Assumptions in Risk Assessment

The Sydney Harbour Bridge has a number of lanes in each direction. The middle lanes change direction depending on the time of the day and the peak traffic flow, as indicated by a green arrow or a red cross.

Which lane do you think has the highest number of accidents?

  1. The lane furthest from the on-coming traffic.
  2. The middle lane.
  3. The lanes adjacent to on-coming traffic, that change direction throughout the day.

Given the fact that the highest volume of cars travel through the middle lane, does this change your decision? The addition of quality information is powerful in guiding correct decisions.

We often make assumptions about possible risk. When it comes to reducing workplace injury risk, there is often a lack of objective information behind many of the decisions that are made. For example, employers often provide manual handling training with a primary focus on the manual handling techniques for specific tasks, but completely neglect the other major factors that we know can cause manual handling injuries, such as individual movement patterns, fatigue, stress, engagement, age, prior injury etc. This neglect is due to the lack of quality information available to contribute to the decision making process.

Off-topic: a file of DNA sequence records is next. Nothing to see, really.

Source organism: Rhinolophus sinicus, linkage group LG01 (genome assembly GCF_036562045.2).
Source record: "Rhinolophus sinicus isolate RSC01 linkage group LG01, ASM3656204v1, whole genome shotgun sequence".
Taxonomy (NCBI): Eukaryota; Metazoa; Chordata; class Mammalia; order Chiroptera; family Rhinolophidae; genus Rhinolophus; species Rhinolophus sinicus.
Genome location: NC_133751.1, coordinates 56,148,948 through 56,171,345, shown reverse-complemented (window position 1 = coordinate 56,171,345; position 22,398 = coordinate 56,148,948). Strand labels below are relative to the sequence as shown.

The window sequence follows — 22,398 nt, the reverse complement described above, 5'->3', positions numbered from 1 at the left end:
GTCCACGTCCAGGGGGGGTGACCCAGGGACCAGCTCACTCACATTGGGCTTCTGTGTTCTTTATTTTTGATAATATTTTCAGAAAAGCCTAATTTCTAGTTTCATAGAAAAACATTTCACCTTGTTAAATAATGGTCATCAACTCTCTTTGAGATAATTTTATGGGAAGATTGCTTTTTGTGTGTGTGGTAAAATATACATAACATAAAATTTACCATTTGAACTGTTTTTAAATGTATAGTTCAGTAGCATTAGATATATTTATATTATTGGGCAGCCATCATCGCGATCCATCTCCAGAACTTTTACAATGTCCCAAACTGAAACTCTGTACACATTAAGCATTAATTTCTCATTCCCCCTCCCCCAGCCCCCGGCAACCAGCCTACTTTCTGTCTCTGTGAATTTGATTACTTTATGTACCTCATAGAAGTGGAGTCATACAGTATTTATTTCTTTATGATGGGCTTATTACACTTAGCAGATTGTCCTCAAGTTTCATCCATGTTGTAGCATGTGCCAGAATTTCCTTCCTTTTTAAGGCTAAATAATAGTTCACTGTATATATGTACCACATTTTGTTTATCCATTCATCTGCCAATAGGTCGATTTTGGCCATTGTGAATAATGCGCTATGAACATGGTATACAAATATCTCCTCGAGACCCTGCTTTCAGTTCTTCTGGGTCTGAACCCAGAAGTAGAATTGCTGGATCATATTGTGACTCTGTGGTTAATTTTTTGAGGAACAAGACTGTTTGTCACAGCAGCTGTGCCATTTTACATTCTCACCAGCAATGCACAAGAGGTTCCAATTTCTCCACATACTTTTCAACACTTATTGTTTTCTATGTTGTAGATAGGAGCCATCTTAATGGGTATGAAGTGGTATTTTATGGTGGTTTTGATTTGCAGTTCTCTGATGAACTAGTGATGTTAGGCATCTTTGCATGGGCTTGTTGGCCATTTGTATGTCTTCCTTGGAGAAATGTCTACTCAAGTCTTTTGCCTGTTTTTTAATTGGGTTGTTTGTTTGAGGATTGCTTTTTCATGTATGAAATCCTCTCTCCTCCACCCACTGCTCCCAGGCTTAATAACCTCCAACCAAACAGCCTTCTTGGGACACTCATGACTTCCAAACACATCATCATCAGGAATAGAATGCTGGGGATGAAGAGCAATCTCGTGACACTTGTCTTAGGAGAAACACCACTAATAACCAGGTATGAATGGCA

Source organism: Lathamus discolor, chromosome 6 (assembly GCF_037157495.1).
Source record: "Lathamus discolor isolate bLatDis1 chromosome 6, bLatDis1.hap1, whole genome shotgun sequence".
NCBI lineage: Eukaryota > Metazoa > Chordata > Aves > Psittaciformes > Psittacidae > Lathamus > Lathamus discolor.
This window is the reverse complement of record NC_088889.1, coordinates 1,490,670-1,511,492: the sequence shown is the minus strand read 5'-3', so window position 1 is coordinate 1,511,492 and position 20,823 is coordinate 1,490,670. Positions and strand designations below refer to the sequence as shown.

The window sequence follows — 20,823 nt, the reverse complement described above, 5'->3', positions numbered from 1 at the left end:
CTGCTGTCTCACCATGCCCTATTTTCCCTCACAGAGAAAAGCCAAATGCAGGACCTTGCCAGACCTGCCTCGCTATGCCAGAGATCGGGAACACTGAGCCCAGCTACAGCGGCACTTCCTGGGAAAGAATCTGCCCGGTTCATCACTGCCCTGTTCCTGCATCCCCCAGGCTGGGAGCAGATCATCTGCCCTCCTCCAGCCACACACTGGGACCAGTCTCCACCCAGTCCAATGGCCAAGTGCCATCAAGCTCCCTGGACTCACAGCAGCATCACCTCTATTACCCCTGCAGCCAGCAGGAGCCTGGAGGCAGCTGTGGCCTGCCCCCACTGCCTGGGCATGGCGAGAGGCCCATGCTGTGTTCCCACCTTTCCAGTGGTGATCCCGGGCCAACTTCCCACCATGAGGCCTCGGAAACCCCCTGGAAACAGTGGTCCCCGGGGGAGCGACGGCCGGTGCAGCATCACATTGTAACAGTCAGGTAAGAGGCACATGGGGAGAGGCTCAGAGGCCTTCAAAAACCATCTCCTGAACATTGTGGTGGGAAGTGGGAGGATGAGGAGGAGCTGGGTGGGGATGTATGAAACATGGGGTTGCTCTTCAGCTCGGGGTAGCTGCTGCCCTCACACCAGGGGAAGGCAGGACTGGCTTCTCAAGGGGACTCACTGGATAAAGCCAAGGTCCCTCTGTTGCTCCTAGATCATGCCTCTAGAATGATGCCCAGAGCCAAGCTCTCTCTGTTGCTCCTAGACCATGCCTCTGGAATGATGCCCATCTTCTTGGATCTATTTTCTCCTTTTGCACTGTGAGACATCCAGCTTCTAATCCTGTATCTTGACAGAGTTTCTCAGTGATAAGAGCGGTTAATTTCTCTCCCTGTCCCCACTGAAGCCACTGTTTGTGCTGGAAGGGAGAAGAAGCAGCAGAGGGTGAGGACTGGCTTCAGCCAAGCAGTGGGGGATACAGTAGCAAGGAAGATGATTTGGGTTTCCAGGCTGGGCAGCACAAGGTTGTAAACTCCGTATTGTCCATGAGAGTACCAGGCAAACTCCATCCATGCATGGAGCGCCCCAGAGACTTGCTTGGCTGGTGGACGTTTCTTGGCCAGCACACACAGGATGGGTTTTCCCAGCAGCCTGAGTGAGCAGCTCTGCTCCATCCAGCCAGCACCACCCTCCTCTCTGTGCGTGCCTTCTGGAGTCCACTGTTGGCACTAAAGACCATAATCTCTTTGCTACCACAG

Preventure can now provide you with the technology to enable you to measure the movements of workers whilst performing specific work tasks, and measure the fatigue throughout a shift. This enables you to identify injury risks in an accurate and valid manner, helping to reduce assumptions and prevent injury.

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